Franken-Ankle

By:  Jana Greene              

             Several weeks ago, I wrote in my journal about the experience of breaking my right ankle.  It was a deep and angsty piece  ruminating on the inconvenient timing of the accident, why God would allow it to happen two days after I quit my job (didn’t He know it was supposed to be a happy time?) and why it happened before I had other health issues resolved.  “Why?” I asked God as I typed.  “Why?”

                Surely God knew I needed to find another job, at least part-time.

                Surely He knew we didn’t need any more medical bills.                

                Like so many other things, it seemed a random misfortune, especially considering the manner in which it happened.  I didn’t injure it skydiving or bungee jumping, or even by participating in that fitness staple of the forty-plus-year-old woman, “Zumba”.

                I broke it by stepping out of bed because I needed to use the bathroom.  It made a horrible crunch and I felt searing pain….stepping onto the floor.

                I know….reckless, wanton behavior.  What can I say?  I live on the edge.

                For eleven days after the injury, I didn’t seek medical help, believing that it was a bad sprain.  I’ll just walk it out….I didn’t want to make a big deal about it, and frankly….I had other plans for that time.  The swelling and pain got to be too much, and I finally relented, going to the doctor.  The result of my top-notch stubbornness was a referral to an orthopedic specialist that quickly became a pre-op appointment and within days, surgery to rebuild my ankle.  Clearly, denial was not a good strategy.  When will I learn?  Denial never works out for me.

                The surgery went well, and I rested as directed for several days afterward.  Still, I was frustrated about the whole thing, and though it seems silly in retrospect, I’ve always kind of liked my ankles the way they were.  I know it sounds odd, but I could find fault with nearly every feature on my person, except for my ankles.   And although they are disproportionally small, they really do a good job of helping my feet get me where I need to be.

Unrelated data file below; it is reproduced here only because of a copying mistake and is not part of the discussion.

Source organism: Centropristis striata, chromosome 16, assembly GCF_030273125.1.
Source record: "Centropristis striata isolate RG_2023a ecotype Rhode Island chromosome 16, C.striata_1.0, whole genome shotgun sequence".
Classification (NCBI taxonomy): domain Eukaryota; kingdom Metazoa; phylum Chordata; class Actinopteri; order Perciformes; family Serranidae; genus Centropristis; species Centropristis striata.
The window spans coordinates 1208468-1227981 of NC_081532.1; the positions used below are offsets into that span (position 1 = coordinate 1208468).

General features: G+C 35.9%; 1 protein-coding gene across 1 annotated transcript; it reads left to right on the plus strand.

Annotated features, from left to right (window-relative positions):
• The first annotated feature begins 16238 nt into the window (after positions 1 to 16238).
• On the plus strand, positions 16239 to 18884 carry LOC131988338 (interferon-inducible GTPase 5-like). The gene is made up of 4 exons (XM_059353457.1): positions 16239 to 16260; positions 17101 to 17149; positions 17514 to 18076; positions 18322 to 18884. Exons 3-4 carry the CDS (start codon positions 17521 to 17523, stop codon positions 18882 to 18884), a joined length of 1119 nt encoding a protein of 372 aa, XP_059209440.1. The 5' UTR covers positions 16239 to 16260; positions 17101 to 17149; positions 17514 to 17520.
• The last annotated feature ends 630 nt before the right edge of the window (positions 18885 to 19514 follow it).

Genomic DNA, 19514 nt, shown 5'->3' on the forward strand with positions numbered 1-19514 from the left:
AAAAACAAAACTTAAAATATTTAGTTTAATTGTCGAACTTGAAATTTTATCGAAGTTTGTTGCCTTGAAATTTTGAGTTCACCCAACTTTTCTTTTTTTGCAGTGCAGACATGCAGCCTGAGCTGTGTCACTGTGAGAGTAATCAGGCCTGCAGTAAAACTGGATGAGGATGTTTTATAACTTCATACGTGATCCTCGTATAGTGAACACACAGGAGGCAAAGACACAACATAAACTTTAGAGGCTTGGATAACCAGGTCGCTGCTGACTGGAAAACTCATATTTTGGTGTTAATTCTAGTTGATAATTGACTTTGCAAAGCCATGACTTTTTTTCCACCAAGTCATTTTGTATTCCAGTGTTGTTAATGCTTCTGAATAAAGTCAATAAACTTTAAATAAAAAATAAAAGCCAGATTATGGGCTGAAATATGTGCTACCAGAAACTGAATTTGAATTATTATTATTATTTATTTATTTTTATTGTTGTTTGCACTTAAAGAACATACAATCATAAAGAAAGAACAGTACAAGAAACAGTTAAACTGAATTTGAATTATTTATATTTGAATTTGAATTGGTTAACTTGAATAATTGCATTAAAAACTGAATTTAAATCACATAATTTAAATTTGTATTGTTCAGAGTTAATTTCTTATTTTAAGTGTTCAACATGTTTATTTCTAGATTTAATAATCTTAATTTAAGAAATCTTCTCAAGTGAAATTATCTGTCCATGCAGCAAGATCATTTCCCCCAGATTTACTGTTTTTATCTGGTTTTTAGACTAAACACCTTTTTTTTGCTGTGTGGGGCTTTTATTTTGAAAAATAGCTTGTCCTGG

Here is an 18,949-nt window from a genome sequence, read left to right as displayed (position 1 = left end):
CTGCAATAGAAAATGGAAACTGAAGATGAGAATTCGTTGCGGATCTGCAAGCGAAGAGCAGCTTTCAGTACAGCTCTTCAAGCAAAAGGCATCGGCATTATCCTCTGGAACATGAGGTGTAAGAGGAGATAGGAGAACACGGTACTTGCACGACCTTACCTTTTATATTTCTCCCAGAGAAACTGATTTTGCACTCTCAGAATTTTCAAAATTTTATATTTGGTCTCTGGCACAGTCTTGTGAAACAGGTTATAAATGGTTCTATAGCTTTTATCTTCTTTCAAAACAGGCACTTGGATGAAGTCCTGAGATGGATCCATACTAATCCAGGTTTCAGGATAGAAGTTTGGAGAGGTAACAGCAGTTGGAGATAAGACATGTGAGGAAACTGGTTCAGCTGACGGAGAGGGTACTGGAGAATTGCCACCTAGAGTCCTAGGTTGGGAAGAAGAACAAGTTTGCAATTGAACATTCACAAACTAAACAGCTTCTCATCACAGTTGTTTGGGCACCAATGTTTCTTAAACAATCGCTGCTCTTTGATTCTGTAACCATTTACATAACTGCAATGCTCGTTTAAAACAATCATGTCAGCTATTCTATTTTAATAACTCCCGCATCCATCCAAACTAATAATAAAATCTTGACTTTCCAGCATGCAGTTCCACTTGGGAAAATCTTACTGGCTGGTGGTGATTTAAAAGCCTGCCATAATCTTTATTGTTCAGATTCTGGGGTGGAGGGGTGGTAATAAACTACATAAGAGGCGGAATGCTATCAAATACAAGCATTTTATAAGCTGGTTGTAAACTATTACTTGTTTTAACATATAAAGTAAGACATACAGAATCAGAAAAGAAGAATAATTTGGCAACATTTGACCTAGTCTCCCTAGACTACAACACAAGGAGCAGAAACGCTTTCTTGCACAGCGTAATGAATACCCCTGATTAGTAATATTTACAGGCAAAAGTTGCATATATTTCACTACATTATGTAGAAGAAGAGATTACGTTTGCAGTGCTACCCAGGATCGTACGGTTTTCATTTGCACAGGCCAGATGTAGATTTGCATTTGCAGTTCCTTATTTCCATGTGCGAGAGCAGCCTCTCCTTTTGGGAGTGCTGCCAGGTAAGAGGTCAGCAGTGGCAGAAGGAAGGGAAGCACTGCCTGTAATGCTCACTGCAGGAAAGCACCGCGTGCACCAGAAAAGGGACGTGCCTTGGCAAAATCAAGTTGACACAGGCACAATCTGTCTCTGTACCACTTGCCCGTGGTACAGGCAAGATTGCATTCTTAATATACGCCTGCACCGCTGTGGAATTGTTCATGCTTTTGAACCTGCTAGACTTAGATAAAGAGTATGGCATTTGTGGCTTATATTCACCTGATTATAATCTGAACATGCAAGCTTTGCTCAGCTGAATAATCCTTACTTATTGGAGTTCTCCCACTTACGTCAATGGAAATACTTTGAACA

I’m not a big fan of pain, either, and there was plenty of that involved.

                The first time I had a good look at my leg after surgery, my husband was sitting with me.  He makes it a point to be by my side when I need him most; he is just cool that way.  I took off the boot, and unwrapped the dressings.  Then the gauze pad.

On the outside of my leg, an angry-looking five inch scar ran from the lower calve to the top of my foot.  Stitches poked out at random intervals like little weeds in a garden row.  And where did the bone go?  The little round anklebone that should jut out a bit?  GONE. 

“It’s…it’s…” I sniffed “It looks like Franken-ankle!”  That’s what it looked like to me.

To which my Beloved, a man who lives with three grown daughters and a very emotionally- driven wife replied, “It looks great!”  He knows a thing or two about smoothing over hysteria.  Less is more. He gave me the tightest hug and smiled, and I felt better. 

                Days later, when I did the writing, I felt better still.  Bad things happen all of the time to each of us, much worse things than a broken leg.  Maybe God allowed it to happen now so that I would slow down enough to actually do some writing, which I’d been threatening to do for years.  I don’t really know, because the Almighty doesn’t let me in on the Master Plan, even when I ask real nice.  Or ask repeatedly.  The whole incident seemed overwhelming when it was happening, and as I heal, it sometimes still feels that way.  But it’s better every day.

                “Why” is a big thing with me;  I wish it wasn’t.  I am God’s oldest four-year-old, following him around and tugging on the hem of his garment, asking “WHY?”  Writing about things always helps me work through the pesky stages of acceptance (including denial), and reminds me what REALLY holds me together in all of the ways that matter, the grace of God.  Sticks and stones (and midnight bathroom trips) may break my bones, but His plans will never hurt me.  He knows my needs, far better than I do. 

                As for what now holds my leg together?  One titanium plate, six screws and one pin.  In the grand scheme of things, it’s not a big deal.  I am learning to reach for the hem of Jesus’ garment for His healing, and His will, instead of reaching out to ask Him “why”.

                It’s a process.   

“I don’t think the way you think.
   The way you work isn’t the way I work.” – Isaiah 55:10

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